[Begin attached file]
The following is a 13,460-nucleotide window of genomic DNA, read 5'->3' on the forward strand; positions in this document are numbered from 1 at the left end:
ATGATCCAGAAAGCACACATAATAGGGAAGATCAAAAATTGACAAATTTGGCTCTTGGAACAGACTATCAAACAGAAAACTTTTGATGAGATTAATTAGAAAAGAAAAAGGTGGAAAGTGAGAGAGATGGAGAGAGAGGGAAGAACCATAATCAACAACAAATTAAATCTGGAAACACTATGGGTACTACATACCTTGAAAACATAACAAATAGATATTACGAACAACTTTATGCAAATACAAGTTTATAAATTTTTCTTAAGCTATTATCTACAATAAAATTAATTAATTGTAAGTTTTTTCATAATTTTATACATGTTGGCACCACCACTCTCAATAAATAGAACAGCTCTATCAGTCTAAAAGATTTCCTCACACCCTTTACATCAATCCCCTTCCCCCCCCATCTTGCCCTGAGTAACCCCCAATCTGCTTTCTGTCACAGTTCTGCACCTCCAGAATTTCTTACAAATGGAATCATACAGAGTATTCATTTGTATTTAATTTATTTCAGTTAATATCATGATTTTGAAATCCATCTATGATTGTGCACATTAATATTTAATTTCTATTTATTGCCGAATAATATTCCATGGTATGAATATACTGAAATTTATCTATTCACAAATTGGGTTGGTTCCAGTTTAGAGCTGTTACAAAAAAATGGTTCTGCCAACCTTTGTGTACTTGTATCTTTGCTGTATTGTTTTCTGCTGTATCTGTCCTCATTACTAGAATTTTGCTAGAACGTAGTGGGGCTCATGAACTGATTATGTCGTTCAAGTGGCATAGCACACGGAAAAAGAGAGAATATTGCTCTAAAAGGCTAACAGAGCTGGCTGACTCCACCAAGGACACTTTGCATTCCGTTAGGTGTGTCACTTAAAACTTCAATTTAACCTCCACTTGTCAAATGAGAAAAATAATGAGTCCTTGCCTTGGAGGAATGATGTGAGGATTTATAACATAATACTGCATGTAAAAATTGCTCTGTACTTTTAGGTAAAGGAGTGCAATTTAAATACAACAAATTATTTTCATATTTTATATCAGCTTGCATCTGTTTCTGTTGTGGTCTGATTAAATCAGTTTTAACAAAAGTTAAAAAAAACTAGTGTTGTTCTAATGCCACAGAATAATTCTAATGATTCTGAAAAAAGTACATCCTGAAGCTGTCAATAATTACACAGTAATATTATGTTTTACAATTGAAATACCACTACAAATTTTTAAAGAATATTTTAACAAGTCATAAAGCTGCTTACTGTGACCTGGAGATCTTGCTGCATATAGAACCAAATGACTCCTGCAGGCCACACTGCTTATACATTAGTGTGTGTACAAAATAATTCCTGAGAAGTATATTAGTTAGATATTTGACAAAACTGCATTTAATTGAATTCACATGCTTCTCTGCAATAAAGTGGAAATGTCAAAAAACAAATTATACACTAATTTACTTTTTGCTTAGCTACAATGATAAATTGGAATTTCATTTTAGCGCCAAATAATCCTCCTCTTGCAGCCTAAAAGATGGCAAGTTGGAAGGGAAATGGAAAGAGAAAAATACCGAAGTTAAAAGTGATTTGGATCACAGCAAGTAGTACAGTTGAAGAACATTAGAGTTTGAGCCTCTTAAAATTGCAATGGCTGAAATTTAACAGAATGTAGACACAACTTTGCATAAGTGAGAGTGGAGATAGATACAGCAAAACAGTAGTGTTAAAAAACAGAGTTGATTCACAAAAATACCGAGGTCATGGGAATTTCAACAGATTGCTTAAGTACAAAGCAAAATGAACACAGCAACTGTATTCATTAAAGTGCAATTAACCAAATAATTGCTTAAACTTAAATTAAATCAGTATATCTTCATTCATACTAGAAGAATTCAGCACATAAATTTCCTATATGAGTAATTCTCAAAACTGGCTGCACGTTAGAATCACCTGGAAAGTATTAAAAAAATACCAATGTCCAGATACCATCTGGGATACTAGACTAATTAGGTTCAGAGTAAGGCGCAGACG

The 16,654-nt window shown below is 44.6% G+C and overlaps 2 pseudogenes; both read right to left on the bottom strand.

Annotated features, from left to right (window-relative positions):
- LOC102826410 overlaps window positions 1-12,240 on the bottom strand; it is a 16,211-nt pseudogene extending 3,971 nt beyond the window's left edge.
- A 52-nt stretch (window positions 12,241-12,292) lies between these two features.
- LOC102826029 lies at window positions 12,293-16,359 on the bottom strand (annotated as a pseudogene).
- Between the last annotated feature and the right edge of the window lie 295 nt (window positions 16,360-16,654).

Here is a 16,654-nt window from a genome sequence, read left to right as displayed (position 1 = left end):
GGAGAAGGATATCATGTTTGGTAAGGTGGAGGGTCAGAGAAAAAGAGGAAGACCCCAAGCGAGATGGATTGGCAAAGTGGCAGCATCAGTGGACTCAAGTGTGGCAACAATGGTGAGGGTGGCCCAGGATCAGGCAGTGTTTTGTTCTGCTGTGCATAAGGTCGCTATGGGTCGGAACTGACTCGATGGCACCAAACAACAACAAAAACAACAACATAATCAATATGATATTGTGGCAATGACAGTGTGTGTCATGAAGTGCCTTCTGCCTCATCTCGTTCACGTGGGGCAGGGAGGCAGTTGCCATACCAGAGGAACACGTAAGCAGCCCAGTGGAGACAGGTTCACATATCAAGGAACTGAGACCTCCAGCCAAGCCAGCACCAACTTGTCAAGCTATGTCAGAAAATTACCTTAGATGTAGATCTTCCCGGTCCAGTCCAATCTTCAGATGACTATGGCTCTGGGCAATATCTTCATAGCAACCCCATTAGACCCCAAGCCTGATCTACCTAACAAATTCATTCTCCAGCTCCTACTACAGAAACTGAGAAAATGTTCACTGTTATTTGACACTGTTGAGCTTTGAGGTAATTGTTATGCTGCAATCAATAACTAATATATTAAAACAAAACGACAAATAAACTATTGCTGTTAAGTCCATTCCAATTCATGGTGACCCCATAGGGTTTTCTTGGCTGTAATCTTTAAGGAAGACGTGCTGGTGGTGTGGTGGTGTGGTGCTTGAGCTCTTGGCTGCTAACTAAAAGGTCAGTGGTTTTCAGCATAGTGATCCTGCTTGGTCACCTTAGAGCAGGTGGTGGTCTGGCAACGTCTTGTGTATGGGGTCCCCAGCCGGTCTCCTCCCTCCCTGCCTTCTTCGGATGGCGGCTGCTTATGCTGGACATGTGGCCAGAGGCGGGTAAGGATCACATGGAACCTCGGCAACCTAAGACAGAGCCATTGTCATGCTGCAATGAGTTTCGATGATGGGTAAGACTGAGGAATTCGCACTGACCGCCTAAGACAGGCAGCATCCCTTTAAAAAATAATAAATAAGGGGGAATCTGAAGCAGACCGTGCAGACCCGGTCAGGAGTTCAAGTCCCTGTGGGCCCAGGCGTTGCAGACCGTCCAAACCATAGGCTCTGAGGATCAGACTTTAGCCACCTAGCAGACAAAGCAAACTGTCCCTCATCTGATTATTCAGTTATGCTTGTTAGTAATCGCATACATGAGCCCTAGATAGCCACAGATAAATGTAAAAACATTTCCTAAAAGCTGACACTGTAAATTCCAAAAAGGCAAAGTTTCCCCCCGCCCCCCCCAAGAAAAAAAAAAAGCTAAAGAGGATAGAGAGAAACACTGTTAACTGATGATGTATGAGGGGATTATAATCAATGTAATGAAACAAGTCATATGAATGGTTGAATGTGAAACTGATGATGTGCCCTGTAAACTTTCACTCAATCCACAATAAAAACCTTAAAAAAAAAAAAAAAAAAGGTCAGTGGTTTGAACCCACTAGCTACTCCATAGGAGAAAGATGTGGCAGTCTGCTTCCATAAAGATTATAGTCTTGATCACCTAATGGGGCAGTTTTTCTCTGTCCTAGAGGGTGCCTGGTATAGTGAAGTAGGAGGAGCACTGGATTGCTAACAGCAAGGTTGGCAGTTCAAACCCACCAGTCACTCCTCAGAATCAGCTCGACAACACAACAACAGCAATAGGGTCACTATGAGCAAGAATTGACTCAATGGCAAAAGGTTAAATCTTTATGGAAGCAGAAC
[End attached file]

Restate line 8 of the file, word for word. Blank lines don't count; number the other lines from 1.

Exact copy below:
- Between the last annotated feature and the right edge of the window lie 295 nt (window positions 16,360-16,654).